The Growing U.S.-China Conflict: Why, and Now What?

June 5, 2019 Topic: Security Region: Asia Tags: ChinaXi JinpingTradeStrategyEconomy

The Growing U.S.-China Conflict: Why, and Now What?

Donald Trump is bent on “fixing” the problems between China and the United States, but he has not addressed the root causes of the problem.

The trade war between the United States and China launched by President Donald Trump has been escalating in recent weeks with Trump threatening to raise tariffs on all Chinese imports and declaring a national emergency shutting Huawei out of the U.S. market. Observers of U.S.-China relations have become increasingly concerned about the future of this most consequential bilateral relationship. Why has the relationship deteriorated? What exactly went wrong? And how can the two powers step out of the dilemma?

First of all, it is wrong to assume that Trump is solely responsible for the current status of the U.S.-China relationship. He exacerbated the tensions but did not start it.

Since President Richard Nixon’s historic trip to China in 1972, a general consensus within the United States has been that an open and prosperous China is in the U.S. interest. This provided the foundation for engagement with China since then. Major setbacks in the relationship such as the 1989 Tiananmen incident, the 1999 U.S. bombing of Chinese embassy in Belgrade, and the 2001 EP-3 mid-air collision in Hainan did not derail the relationship. Along the way, there has been a genuine American hope that China will become “more like us” as it is more integrated into the U.S.-led liberal international system. As China quickly emerged to be the second largest economy by the end of the 2010s while maintaining its one-party authoritarianism, Americans began to feel disappointed, uneasy, and threatened. The new consensus is that China has become a grave challenge, even a threat to the United States.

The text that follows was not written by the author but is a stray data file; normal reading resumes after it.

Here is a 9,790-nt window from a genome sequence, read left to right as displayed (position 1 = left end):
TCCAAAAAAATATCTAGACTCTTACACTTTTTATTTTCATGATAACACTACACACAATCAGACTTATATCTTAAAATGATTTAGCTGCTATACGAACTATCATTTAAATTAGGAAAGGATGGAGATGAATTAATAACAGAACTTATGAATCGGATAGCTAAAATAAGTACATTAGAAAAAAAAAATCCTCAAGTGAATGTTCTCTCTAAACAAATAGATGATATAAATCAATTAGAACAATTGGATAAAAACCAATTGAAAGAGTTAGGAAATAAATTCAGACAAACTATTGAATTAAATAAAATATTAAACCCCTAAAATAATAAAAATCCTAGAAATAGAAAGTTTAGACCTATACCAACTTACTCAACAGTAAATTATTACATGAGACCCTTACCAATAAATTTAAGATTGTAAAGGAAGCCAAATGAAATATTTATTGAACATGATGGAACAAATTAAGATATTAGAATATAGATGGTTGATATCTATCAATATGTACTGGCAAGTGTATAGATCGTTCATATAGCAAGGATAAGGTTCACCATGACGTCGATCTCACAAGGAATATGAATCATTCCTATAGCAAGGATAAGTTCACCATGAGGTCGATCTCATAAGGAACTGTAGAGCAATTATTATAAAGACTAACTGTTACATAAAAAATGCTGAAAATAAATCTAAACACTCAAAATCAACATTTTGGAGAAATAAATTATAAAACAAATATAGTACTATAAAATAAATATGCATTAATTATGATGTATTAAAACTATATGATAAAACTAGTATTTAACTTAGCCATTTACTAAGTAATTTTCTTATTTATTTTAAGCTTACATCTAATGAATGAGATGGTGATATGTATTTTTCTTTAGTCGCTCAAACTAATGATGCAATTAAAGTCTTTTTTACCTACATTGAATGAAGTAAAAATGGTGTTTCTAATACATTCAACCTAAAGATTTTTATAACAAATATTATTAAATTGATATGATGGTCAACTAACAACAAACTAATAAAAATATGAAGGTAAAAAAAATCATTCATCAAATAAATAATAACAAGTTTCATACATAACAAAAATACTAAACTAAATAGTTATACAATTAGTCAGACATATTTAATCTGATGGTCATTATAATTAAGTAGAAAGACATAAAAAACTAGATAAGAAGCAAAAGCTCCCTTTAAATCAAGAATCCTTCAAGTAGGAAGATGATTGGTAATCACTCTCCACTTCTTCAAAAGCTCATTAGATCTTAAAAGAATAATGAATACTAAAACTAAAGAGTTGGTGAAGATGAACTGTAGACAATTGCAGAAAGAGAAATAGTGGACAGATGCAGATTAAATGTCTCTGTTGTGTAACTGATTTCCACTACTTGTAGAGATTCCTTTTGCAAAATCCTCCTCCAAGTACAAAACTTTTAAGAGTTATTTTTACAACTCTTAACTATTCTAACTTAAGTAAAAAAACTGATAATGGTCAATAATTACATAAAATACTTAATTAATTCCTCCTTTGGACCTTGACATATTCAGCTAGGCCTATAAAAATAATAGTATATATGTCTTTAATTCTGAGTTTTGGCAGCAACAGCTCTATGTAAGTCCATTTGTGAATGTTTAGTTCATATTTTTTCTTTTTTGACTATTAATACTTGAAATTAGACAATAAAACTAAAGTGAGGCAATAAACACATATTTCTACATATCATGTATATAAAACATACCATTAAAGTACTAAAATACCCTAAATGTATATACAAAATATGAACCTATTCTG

During President Barack Obama’s second term, the United States began to seriously address the China challenge. A “pivot” or “rebalance to Asia” was Obama’s hallmark approach to China. Secretary of State Hillary Clinton was a key architect of this approach. For this reason, as well as her loud criticism of China’s human rights record, the Chinese government and many Chinese people preferred Trump to Clinton in the 2016 U.S. presidential election.

Trump is bent on “fixing” the problems between China and the United States, but he has narrowly focused on economic and technological competition from China without addressing the root causes of the problems.

Second, the relationship has become more competitive than cooperative due to structural conflicts as both sides are struggling to adjust to changes in the international system.

The American discourse about China has become highly hostile. Beginning with Vice President Mike Pence’s strident anti-China speech at the Hudson Institute in October 2018, various administration officials have taken a hawkish line towards China recently, such as FBI director Christopher Wray’s warning about Chinese spying and State Department Policy Planning director Kiron Skinner’s “civilizational clash” remark. Their frustration about China is palpable, but they add more heat than light.